The structure of the virus indicates its function. If the researchers have a full understanding of the function, this knowledge could help scientists test different drugs that are critical to the development of coronavirus vaccines and therapeutics.

"To enable our research, we used supercomputers to simulate the binding and physics features of the S-protein and ACE2 interacting, and during this process we identified some key residues," Li said. A residue is a specific amino acid at a specific location within the polymeric chain of a protein. Which residues on COVID-19 make the binding between the S-protein and ACES2 so strong? "Our focus is to find out," Li said.

As one of the leading academic supercomputing centers in the world, the Texas Advanced Computing Center (TACC) is providing Li's group with computing resources that make their work more efficient and helps lay the path for scientific results.

"If we want to explain the ‘how' and ‘why,' then supercomputers are very helpful because they can do simulations with high resolution in time, length, and size," Li said. He compares experiments to determine the structure of the virus to taking pictures with a camera. Supercomputer simulations move the process several steps further, connecting the pictures into movies, allowing researchers to review the whole mechanism.

Yixin Xie, the team leader of this project in Li's group said, "We've been using TACC's Stampede2 and Lonestar5 supercomputers. Lonestar5 has helped us significantly because the types of simulations we're doing requires faster performance, and GPUs are much faster than CPUs." For applications that can use them effectively, GPUs (graphical processing units) run some scientific calculations much faster than a CPU (central processing unit) approach.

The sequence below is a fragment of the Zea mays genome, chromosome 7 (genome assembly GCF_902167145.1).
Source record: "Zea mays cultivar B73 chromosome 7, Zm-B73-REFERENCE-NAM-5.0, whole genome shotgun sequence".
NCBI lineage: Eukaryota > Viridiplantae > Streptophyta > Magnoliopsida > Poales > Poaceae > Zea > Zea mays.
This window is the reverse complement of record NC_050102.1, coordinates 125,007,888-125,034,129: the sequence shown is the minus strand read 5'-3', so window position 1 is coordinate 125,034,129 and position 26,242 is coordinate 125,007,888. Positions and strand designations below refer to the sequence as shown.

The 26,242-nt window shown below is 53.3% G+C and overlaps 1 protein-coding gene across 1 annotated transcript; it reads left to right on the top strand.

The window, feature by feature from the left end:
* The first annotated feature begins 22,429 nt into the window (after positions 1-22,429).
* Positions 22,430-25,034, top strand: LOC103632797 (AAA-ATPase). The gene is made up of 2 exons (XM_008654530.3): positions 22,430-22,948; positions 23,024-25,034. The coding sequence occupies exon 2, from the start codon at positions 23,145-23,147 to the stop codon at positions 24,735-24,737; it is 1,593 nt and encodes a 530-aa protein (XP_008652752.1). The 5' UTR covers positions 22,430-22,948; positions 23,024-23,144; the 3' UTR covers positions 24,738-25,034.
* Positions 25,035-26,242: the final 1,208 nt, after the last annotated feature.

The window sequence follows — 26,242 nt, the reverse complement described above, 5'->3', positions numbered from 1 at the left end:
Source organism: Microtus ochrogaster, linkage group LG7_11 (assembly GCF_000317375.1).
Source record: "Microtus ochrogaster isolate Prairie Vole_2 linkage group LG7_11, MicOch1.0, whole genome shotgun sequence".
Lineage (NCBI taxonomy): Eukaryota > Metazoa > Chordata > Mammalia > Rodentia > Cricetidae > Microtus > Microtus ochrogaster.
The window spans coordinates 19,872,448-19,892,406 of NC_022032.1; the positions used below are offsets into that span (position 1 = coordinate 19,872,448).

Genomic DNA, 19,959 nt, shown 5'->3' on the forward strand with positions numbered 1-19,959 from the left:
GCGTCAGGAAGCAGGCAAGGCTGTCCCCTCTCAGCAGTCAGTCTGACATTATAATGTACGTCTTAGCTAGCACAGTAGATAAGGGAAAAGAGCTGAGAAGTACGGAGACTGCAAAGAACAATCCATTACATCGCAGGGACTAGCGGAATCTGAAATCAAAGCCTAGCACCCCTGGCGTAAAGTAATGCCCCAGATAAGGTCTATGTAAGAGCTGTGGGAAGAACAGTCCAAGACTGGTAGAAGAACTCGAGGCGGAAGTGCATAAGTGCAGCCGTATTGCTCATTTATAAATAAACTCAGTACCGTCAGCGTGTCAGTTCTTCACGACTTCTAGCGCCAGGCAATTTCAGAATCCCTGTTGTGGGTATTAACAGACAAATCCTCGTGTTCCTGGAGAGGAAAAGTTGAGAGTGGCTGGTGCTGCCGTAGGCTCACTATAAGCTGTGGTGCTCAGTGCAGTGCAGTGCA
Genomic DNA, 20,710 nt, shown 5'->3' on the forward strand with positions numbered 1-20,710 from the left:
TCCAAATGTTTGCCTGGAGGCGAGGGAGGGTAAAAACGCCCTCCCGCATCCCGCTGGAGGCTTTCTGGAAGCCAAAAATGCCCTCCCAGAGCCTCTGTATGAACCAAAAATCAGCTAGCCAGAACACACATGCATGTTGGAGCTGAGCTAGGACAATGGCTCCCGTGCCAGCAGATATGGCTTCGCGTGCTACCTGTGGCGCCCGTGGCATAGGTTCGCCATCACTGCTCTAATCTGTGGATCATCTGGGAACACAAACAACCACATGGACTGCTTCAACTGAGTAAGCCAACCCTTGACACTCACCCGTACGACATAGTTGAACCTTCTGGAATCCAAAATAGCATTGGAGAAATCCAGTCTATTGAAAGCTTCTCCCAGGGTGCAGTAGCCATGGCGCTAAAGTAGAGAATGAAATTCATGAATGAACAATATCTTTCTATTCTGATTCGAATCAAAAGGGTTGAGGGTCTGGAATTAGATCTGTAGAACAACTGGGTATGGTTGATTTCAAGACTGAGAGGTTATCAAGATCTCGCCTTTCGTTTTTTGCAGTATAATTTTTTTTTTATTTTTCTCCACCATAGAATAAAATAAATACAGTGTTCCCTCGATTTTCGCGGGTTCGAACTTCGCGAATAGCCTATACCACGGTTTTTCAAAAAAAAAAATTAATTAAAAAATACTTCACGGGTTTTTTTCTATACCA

This figure shows the structure of the COVID-19 S-protein binding to the human ACE2 enzyme. The magenta color represents ACE2; the other areas are the "spike" protein of the virus. Each spike is composed of three protein monomers shown in blue, green, and orange. The surface shows the overall structure, while the detailed structures are shown inside the surface with solid colors. [Credit: Lin Li's Lab at UT El Paso]

John Fonner, a research associate in TACC's Life Sciences Computing group, said TACC is entrusted to build and deploy supercomputers for open science use. "We want to take the resources we have and enable researchers to make discoveries that transform the world. We want to do this with COVID-19."

Using molecular dynamics simulations on TACC's systems, Li was able to simulate the process of the S-protein binding to the ACE2 protein, giving a glimpse into how and why they bind together, and allowing the researchers to compare SARS-CoV-1 and COVID-19.